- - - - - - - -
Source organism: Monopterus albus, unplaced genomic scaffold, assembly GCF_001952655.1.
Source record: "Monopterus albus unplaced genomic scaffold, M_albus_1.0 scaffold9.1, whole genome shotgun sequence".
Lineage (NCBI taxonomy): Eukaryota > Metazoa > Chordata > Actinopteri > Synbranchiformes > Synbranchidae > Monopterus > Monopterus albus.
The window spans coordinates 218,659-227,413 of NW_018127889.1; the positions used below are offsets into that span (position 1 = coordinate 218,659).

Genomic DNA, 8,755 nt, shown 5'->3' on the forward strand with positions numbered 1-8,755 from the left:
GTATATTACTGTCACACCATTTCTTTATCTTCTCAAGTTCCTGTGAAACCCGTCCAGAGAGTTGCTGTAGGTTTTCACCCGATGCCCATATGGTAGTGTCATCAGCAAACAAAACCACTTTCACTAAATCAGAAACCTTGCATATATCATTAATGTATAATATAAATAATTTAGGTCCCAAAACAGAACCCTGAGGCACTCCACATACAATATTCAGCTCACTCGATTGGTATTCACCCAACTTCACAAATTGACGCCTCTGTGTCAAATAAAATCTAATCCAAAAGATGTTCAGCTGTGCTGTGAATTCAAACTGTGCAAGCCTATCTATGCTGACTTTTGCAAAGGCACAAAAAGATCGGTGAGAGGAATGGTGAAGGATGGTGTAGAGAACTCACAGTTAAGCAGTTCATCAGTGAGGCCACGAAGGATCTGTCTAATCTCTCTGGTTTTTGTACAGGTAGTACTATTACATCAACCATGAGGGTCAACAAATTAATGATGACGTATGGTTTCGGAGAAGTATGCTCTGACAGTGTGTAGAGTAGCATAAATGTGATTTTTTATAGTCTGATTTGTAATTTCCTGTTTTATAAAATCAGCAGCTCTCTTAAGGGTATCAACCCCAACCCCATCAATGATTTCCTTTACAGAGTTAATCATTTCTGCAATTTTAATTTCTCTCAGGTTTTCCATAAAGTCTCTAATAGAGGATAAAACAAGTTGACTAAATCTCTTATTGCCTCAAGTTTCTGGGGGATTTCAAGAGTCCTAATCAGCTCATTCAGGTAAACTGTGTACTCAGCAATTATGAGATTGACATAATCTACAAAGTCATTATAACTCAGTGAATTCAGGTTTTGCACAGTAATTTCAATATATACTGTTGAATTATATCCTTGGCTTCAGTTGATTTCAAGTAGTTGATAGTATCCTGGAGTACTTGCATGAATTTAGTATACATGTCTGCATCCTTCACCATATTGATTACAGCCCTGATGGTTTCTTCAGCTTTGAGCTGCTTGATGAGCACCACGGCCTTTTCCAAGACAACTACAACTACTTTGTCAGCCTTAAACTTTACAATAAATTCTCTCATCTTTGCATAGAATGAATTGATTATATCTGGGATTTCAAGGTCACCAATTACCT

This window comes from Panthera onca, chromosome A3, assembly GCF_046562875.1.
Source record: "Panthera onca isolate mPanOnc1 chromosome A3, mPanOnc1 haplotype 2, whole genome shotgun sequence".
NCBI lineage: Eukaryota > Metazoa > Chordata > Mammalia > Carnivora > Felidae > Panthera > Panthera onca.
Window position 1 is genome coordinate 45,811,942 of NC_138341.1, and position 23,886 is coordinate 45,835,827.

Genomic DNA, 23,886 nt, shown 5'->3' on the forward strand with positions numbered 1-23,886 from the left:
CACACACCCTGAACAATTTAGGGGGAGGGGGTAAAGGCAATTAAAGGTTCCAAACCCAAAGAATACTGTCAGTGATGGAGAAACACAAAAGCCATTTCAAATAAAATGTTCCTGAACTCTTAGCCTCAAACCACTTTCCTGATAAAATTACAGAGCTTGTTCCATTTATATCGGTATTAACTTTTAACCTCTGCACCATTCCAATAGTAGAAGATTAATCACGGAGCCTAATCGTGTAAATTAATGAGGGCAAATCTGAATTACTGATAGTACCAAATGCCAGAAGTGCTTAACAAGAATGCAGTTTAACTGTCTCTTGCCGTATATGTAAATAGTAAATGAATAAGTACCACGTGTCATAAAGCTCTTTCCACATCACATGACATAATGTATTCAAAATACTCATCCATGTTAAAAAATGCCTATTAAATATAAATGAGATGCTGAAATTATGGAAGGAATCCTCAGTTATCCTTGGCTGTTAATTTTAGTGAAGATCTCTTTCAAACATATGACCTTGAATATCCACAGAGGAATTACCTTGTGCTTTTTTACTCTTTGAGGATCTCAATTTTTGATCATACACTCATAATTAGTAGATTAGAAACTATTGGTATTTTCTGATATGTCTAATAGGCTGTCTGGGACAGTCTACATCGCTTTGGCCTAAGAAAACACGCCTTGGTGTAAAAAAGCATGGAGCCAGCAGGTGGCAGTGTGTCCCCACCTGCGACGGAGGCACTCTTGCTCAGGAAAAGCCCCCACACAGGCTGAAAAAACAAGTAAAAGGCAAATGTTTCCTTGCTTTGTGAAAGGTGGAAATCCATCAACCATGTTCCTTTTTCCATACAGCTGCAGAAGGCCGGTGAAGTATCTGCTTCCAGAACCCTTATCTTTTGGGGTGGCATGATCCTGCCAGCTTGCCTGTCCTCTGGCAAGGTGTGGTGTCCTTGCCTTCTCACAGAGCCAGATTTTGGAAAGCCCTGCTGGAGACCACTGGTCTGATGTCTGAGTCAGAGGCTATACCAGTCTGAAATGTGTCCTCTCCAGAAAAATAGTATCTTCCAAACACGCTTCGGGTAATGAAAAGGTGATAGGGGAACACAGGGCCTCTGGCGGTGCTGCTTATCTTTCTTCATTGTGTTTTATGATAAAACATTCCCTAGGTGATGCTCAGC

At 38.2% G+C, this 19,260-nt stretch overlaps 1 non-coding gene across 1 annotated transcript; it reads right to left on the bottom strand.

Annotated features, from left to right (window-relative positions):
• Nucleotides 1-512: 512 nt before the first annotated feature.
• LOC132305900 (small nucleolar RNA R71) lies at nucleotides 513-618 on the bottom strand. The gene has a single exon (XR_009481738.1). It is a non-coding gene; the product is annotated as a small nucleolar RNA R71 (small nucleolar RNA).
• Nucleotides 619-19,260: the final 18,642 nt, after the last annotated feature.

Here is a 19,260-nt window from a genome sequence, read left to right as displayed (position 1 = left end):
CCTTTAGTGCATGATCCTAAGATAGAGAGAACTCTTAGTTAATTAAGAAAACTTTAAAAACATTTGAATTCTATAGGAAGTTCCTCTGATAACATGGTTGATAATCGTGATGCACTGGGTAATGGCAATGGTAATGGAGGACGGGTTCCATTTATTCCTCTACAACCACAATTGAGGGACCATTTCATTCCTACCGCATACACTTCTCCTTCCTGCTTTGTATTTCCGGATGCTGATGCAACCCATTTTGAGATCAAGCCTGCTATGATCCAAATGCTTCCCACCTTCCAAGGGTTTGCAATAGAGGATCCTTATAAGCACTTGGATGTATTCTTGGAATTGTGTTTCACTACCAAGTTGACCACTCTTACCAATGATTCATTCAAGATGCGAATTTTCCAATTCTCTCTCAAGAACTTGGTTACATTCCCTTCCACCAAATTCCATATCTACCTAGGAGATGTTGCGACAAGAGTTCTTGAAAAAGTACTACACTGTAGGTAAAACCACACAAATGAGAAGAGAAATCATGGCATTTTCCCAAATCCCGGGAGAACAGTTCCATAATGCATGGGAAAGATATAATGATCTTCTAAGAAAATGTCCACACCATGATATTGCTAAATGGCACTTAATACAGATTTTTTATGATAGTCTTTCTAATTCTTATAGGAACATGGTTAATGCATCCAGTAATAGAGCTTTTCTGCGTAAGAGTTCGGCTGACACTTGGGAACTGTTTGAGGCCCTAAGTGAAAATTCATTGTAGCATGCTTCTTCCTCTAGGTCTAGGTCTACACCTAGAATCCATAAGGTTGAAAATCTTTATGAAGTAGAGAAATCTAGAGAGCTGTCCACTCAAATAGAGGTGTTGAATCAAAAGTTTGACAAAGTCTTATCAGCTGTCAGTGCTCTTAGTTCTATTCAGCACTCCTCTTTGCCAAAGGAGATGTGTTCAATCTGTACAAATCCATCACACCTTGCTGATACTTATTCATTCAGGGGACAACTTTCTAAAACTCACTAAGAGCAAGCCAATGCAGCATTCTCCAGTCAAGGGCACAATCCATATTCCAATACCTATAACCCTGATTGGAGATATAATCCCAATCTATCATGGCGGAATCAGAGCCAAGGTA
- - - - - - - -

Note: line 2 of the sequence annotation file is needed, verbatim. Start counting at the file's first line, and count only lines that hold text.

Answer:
Source record: "Monopterus albus unplaced genomic scaffold, M_albus_1.0 scaffold9.1, whole genome shotgun sequence".